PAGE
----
Apart from the celebrated guest list that features some of the most successful and powerful women of the generation, a range of talks have also been organised that focus duly on the women writers and writing as a tool of empowerment.
A series of panel talks aptly titled as ‘Women Interrupted’ explored the nuances of the literature created by women. A session titled ‘Words without Borders’ on January 17 will feature women leaders such as Urvashi Butalia, co-founder of Kali for Women, India’s first feminist publishing house and Mauritius born author Ananda Devi.
Another power packed session on January 18 looked into the women writers from the Islamic world. Aptly titled as the ‘Behind the veil’ it host a panel of feminist writers such as journalist Shereen El Feki, author of Sex and the Citadel: Intimate Life in a Changing Arab World, Fariba Hachtroudi and Sahar Delijani, daughter of a political activist. Delijani was born in Tehran’s Evin Prison in 1983 which inspired her later book ‘Children of the Jacaranda Tree’ that has been translated into 27 languages.
Ladies from India
Apart from these, the festival boasts of an illustrious line up of female writers who have accomplished so much despite social hurdles. Popular and award winning authors such as Jhumpa Lahiri and Samantha Shannon, will hold audiences along side women stars like Indian Olympic bronze medallist Mary Kom as well as India's first ever MBA graduated women sarpanch Chhavi Rajawat from Soda, Rajasthan, in the hopes to inspire the many young girls of this nation who tread too softly.
Other speakers like Vartika Nanda, media trainer and gender communicator, have devoted their lives to creating awareness towards the issues of crime against women through media and literature. Another speaker, a certain emmy-winning journalist Ruchira Gupta, is also the founder of Apne Aap Women Worldwide and has spent over three decades in the efforts of ending human trafficking.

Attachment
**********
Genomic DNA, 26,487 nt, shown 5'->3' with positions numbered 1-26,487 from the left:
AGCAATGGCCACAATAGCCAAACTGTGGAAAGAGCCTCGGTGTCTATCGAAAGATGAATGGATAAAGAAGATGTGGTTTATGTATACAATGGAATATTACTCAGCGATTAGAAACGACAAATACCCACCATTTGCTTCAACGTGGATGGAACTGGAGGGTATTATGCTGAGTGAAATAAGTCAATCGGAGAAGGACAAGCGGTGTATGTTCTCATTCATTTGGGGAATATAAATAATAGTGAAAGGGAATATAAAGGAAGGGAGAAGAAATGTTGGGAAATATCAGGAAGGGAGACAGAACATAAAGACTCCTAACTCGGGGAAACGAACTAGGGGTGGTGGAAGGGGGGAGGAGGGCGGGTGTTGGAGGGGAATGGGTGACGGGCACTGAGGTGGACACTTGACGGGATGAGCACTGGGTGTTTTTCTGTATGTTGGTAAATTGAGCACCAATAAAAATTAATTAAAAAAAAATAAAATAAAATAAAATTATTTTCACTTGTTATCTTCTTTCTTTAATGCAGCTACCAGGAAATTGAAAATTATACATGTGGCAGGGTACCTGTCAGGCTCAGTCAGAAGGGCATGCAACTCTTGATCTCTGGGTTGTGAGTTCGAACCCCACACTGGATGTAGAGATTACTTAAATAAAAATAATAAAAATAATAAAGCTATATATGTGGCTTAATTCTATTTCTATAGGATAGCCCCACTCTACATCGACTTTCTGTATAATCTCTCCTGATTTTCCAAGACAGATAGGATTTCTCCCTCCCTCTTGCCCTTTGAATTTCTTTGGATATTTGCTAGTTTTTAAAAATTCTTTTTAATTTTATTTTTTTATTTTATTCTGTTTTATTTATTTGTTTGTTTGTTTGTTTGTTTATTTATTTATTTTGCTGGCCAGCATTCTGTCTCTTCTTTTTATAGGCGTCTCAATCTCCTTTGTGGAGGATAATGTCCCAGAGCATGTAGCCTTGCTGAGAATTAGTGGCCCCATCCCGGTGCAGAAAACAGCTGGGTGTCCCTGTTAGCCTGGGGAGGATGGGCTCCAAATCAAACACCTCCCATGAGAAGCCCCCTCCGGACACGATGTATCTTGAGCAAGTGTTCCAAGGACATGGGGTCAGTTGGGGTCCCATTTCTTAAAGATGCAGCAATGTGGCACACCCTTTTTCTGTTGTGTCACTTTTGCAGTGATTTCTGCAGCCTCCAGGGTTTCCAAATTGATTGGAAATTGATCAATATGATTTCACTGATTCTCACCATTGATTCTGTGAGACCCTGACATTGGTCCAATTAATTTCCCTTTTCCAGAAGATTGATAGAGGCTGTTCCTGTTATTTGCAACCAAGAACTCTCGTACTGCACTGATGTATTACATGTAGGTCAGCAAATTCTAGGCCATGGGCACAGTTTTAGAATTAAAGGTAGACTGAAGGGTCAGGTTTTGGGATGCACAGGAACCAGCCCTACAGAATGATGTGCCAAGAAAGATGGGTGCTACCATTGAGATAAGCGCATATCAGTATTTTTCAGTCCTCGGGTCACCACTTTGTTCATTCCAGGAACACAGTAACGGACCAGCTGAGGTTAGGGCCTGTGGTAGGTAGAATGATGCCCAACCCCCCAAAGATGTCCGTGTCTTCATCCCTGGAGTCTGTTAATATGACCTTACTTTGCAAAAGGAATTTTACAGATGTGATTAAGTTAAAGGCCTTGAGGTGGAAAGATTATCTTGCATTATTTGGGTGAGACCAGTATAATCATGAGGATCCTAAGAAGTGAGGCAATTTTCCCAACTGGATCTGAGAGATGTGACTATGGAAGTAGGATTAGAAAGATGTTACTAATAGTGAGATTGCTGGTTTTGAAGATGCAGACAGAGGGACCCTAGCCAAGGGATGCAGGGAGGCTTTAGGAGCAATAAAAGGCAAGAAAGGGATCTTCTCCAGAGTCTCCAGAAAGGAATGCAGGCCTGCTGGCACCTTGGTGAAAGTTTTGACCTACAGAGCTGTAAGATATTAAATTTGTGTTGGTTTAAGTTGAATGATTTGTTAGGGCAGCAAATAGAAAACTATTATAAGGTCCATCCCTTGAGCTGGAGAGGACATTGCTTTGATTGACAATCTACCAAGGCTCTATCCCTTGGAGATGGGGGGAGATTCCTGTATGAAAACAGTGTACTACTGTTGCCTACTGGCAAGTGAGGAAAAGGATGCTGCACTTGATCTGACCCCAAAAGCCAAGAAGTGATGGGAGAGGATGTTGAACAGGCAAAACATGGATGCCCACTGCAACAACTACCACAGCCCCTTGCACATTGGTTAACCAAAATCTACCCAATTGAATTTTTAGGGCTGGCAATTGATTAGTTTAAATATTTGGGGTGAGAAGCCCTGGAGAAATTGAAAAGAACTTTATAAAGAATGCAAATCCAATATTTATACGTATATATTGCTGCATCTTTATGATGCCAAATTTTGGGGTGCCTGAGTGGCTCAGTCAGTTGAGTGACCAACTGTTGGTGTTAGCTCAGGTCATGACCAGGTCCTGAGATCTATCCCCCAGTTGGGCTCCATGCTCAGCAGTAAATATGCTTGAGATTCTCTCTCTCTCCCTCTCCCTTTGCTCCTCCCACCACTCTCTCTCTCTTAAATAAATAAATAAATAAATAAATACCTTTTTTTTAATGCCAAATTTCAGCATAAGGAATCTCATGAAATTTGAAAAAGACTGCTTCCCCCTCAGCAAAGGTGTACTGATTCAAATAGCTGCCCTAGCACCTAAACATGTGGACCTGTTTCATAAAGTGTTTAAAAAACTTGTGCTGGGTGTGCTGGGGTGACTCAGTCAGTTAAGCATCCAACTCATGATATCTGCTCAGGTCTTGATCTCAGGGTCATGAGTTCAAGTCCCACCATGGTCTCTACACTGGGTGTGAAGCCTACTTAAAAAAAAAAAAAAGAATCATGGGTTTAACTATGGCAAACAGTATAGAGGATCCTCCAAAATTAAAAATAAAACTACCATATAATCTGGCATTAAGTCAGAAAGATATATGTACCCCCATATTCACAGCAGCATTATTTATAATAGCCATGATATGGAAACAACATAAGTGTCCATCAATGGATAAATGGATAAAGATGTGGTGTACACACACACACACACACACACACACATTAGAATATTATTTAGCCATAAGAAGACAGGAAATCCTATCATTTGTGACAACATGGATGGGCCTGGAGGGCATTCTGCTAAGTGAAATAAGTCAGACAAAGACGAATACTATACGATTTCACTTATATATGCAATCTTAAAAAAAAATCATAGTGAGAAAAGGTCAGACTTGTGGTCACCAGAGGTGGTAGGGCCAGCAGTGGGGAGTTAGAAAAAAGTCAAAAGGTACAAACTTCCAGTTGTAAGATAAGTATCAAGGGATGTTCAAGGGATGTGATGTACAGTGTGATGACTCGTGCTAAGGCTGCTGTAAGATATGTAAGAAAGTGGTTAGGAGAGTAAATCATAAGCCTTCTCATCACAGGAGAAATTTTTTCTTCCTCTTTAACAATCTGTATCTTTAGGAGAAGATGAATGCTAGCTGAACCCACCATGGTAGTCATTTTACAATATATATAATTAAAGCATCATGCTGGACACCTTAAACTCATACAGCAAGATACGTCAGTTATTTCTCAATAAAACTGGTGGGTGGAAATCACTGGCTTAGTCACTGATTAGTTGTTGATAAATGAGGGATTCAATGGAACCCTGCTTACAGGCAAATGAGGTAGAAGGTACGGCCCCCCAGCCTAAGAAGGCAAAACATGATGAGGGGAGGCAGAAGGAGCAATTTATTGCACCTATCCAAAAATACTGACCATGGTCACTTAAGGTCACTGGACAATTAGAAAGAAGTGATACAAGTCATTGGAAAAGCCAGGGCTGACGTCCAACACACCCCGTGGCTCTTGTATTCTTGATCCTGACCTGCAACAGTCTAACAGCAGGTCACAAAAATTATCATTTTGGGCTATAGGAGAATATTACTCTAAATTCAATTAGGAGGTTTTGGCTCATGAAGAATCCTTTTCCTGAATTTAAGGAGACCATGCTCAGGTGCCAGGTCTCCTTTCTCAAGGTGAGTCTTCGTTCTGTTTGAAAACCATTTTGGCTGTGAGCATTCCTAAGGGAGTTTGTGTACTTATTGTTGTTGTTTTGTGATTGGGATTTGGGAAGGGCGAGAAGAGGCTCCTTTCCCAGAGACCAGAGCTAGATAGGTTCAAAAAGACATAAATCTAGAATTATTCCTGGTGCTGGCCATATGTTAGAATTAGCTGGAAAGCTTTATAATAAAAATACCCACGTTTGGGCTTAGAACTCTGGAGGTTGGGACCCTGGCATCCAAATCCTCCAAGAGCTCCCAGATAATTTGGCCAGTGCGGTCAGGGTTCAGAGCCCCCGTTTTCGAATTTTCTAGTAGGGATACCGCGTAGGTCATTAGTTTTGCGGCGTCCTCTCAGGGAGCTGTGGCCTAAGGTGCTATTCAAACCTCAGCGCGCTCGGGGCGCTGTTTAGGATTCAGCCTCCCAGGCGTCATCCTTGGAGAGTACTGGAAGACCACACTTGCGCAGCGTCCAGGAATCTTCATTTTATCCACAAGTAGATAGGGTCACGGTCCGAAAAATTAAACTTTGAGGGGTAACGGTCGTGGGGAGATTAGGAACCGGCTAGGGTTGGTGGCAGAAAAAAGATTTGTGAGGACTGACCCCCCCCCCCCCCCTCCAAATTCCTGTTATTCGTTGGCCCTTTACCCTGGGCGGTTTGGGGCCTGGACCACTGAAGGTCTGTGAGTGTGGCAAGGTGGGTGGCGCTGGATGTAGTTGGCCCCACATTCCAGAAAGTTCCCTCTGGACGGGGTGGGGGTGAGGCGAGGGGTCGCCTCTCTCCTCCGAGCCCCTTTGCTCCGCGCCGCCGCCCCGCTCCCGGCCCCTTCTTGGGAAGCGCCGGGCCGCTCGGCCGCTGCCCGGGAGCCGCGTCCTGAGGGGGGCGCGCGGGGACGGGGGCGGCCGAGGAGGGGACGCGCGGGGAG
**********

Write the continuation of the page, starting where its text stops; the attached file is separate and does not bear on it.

Women of the world
The global women will be represented at the festival through the talks and discussions of speakers such as Chinese author Xiaolu Guo, Sri Lankan Ru Freeman, award-winning African writer Maaza Mengiste, Bhutanese politician and diplomat Lily Wangchhuk, best-selling Israeli writer Zeruya Shalev and renowned American feminist writer Gloria Steinem.
For instance, at her session on day one of the festival, Steinem, used powerful rhetoric to connect with an eager crowd on the subject of women liberation, “Patriarchy is all about control over reproduction. If women didn't have wombs, we'd be free,” she said, arousing a stunning cheer from many women in the audience. Further addressing causes of violence against women, she observed, “We haven't been able to differentiate between erotica and pornography.” She also pointed out the larger consequences of suppressing women rights. “The cost of violence against women can weigh on a nation’s economy.”
Statements such as these, from authors looking to engage an already eager crowd with messages contained in their books have ingrained itself with the very identity of not just this festival, but also literature as whole.